James R. Lewis (legislator)

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For other people of the same name, see James Lewis.

James R. Lewis (born Milwaukee, May 3, 1936) is an evangelist, businessman and former Republican member of the Wisconsin State Assembly, who was removed from office after being convicted of perjury.[1]

Background[edit]

Lewis attended Rufus King High School, University of Wisconsin–Milwaukee, and Moody Bible Institute; worked as an evangelist for the Billy Graham Evangelistic Association; married; and became active in the organizations Citizens for Decency Through Law and Christian Business Men's Committee (of which he was a regional director). As of 1972–1974 he lived in the Town of Barton in Washington County.[2] An ordained minister, Lewis founded Christian Bible Fellowship, a regional missionary society, in 1988.

Lewis worked for a family owned business, Sunseed Natural Foods, in West Bend.[3] He served on the board of the Mid-American Health Organization and as its president (2002-2010).

Legislative service[edit]

He was elected to represent the newly created 53rd Assembly District (portions of Dodge, Fond du Lac, and Washington counties) in 1972 with 9341 votes, to 7939 for Democrat Lehman Eichstadt.[4] In 1974 he almost lost a challenge in the Republican primary to Mary Panzer (daughter of Frank E. Panzer, a former state senator from this area), receiving 1830 votes to her 1749; but won the general election by a more comfortable margin.[5] He saw no challenge in the 1976 primary and was reelected easily.[6] In 1978 he was re-elected without opposition.[7]

Conviction and removal from office[edit]

Lewis became part of a group who attempted to persuade laser scientist Myron Muckerheide (formerly with NASA) to create a laser gun "designed to blind people", and to sell it to Guatemalan colonel Federico Fuentes in order to raise funds to build a laetrile factory in South America[8][9] (Lewis had been a prominent Wisconsin advocate for the legalization and manufacture of laetrile). Muckerheide contacted the FBI, the laser was never built, and in 1979 Lewis pled guilty to perjury for lying to a federal grand jury investigating the scheme.[10] Lewis, apologized, saying he "...made a very, very serious mistake and I regret that very much."[11] Fellow Republican Governor Lee Dreyfus declined to request a presidential pardon for Lewis, although he was quoted as saying the six-month sentence was too harsh.[8]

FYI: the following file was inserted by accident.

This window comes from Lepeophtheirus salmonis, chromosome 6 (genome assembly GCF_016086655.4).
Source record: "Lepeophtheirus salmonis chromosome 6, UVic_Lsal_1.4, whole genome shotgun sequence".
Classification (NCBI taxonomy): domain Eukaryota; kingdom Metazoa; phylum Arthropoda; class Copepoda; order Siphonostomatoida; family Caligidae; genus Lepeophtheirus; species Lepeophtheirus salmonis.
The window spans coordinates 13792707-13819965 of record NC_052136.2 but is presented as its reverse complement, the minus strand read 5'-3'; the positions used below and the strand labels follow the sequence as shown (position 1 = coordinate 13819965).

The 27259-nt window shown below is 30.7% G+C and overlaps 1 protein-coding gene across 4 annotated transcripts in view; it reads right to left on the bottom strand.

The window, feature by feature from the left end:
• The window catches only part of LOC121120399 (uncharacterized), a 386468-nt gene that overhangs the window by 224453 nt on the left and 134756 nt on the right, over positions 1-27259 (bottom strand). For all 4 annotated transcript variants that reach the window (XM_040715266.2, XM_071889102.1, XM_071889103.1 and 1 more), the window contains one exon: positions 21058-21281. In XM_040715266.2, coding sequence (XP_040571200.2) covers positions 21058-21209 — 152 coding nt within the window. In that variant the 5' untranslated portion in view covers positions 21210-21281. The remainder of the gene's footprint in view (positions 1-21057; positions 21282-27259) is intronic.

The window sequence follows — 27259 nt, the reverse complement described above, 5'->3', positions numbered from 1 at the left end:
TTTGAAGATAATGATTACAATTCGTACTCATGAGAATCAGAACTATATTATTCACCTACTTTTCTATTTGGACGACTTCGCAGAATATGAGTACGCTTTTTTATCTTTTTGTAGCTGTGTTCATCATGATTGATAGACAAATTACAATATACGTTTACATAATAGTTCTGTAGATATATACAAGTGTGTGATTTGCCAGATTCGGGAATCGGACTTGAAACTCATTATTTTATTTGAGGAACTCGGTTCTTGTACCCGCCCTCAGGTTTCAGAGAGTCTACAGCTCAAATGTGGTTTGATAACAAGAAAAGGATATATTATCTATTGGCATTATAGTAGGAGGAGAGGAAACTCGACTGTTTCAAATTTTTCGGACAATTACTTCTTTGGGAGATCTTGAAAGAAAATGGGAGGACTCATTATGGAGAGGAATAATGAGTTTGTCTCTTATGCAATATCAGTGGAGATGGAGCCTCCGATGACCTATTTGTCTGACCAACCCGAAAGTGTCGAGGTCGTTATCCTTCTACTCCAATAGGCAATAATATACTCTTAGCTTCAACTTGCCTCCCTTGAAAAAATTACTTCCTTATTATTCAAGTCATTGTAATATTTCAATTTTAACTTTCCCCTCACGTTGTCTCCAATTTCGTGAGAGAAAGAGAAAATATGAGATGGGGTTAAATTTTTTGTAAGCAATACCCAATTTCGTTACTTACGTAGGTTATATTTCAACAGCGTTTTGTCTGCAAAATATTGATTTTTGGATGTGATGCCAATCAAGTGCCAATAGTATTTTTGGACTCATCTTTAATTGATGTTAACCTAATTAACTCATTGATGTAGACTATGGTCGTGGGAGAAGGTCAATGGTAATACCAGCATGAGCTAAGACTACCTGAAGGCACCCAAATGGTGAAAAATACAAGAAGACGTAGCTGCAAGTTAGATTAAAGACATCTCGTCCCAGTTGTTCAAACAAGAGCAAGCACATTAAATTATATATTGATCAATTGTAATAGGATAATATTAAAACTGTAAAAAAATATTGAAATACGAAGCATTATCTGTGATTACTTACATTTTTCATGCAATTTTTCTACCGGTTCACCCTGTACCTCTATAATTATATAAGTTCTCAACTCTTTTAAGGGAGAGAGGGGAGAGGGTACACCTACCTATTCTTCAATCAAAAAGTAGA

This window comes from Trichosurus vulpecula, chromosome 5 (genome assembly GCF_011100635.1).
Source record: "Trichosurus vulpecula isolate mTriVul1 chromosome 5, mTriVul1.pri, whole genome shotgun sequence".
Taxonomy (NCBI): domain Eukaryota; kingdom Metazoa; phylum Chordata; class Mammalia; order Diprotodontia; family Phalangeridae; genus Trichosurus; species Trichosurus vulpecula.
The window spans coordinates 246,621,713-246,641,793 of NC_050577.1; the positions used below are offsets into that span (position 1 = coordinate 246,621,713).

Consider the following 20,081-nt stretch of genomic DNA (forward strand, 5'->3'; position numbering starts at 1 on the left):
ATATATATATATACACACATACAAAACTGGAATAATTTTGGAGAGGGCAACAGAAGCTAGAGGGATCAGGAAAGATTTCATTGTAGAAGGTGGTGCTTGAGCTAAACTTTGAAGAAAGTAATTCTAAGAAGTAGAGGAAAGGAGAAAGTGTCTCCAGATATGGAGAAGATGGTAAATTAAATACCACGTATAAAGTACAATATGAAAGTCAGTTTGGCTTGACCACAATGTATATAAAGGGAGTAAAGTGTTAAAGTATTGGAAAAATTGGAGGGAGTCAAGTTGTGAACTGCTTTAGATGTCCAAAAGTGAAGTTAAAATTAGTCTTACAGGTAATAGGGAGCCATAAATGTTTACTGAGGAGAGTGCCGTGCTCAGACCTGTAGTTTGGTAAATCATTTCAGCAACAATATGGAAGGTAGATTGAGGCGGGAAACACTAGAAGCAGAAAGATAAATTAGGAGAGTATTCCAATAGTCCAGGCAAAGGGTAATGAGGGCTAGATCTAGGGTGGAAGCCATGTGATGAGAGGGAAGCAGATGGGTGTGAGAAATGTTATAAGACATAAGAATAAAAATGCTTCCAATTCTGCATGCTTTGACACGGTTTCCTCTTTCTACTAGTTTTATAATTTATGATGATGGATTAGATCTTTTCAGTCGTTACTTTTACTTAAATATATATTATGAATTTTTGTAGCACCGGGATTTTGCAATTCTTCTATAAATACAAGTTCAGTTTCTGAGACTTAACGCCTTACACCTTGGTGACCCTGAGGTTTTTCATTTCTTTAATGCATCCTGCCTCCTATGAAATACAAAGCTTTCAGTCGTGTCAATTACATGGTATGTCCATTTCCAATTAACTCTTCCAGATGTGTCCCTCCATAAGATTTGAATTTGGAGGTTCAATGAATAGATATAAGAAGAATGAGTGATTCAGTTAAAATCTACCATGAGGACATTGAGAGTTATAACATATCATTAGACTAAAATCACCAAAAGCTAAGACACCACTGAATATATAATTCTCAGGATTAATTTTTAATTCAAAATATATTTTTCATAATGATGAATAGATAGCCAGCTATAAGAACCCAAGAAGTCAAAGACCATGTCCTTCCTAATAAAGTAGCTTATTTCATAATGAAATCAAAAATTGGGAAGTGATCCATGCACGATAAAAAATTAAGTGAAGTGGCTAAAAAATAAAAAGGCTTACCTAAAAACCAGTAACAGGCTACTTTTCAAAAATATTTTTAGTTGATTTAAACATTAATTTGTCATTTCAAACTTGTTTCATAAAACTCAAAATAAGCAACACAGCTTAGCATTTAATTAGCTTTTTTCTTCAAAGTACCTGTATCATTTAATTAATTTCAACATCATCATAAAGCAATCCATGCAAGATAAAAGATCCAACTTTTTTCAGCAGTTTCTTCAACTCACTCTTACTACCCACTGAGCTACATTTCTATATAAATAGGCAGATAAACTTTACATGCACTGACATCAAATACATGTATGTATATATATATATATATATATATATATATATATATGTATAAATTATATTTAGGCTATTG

Under the relevant provisions of Wisconsin law, Lewis was removed from office.[12] In the subsequent special election, Mary Panzer was elected to take his place.

References[edit]

  1. ^ "Lewis, James R. 1936". Dictionary of Wisconsin History. Wisconsin Historical Society. Retrieved 30 October 2010. 
  2. ^ Theobald, H. Rupert; Robbins, Patricia V., Editors. The state of Wisconsin 1973 blue book Madison, Wisconsin: Wisconsin Legislative Reference Bureau; p. 57
  3. ^ Sunseed Natural Foods, Inc.
  4. ^ Theobald, H. Rupert; Robbins, Patricia V., Editors. The state of Wisconsin 1973 blue book Madison, Wisconsin: Wisconsin Legislative Reference Bureau; p. 827
  5. ^ Theobald, H. Rupert; Robbins, Patricia V., Editors. The state of Wisconsin 1975 blue book Madison, Wisconsin: Wisconsin Legislative Reference Bureau; pp. 803, 830
  6. ^ Theobald, H. Rupert; Robbins, Patricia V., Editors. The state of Wisconsin 1977 blue book. Madison, Wisconsin: Wisconsin Legislative Reference Bureau; pp. 893, 915
  7. ^ Theobald, H. Rupert; Robbins, Patricia V., Editors. The state of Wisconsin 1979–1980 blue book. Madison, Wisconsin: Wisconsin Legislative Reference Bureau; p. 925
  8. ^ a b "Dreyfus won't go to bat for Lewis". The Milwaukee Journal. November 24, 1979. p. 6. Retrieved November 1, 2010. 
  9. ^ "Odd Laser Scheme". The Daily Union Democrat. August 29, 1979. p. 2. Retrieved 4 November 2010. 
  10. ^ UPI. "Solon convicted of making, selling laser gun." Rome News-Tribune August 29, 1979; p. A-2.
  11. ^ UPI. "Legislator pleads guilty to lying on laser gun plan." Bangor Daily News August 30, 1979; p.2
  12. ^ Johnson, Raymond E. "5 vie to replace ousted legislator." Milwaukee Journal December 27, 1979; p. Accent North 6